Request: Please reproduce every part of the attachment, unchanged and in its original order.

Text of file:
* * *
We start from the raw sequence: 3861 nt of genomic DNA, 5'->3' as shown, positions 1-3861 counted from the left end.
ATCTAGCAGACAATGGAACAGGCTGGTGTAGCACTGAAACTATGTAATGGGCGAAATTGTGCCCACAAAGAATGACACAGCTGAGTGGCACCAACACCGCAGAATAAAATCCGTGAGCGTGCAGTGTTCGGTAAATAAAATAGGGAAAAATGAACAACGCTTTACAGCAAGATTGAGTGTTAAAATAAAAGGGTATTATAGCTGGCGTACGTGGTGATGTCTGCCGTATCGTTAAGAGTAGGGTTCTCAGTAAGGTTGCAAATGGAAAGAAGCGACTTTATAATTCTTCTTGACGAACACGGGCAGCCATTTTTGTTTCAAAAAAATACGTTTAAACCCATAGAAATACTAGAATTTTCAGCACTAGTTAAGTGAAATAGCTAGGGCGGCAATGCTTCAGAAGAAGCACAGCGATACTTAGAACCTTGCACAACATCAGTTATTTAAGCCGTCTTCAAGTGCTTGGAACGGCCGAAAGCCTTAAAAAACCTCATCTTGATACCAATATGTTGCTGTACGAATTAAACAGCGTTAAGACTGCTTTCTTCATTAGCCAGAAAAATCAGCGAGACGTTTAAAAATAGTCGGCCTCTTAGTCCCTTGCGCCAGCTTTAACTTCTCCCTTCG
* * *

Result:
We start from the raw sequence: 3861 nt of genomic DNA, 5'->3' as shown, positions 1-3861 counted from the left end.
ATCTAGCAGACAATGGAACAGGCTGGTGTAGCACTGAAACTATGTAATGGGCGAAATTGTGCCCACAAAGAATGACACAGCTGAGTGGCACCAACACCGCAGAATAAAATCCGTGAGCGTGCAGTGTTCGGTAAATAAAATAGGGAAAAATGAACAACGCTTTACAGCAAGATTGAGTGTTAAAATAAAAGGGTATTATAGCTGGCGTACGTGGTGATGTCTGCCGTATCGTTAAGAGTAGGGTTCTCAGTAAGGTTGCAAATGGAAAGAAGCGACTTTATAATTCTTCTTGACGAACACGGGCAGCCATTTTTGTTTCAAAAAAATACGTTTAAACCCATAGAAATACTAGAATTTTCAGCACTAGTTAAGTGAAATAGCTAGGGCGGCAATGCTTCAGAAGAAGCACAGCGATACTTAGAACCTTGCACAACATCAGTTATTTAAGCCGTCTTCAAGTGCTTGGAACGGCCGAAAGCCTTAAAAAACCTCATCTTGATACCAATATGTTGCTGTACGAATTAAACAGCGTTAAGACTGCTTTCTTCATTAGCCAGAAAAATCAGCGAGACGTTTAAAAATAGTCGGCCTCTTAGTCCCTTGCGCCAGCTTTAACTTCTCCCTTCG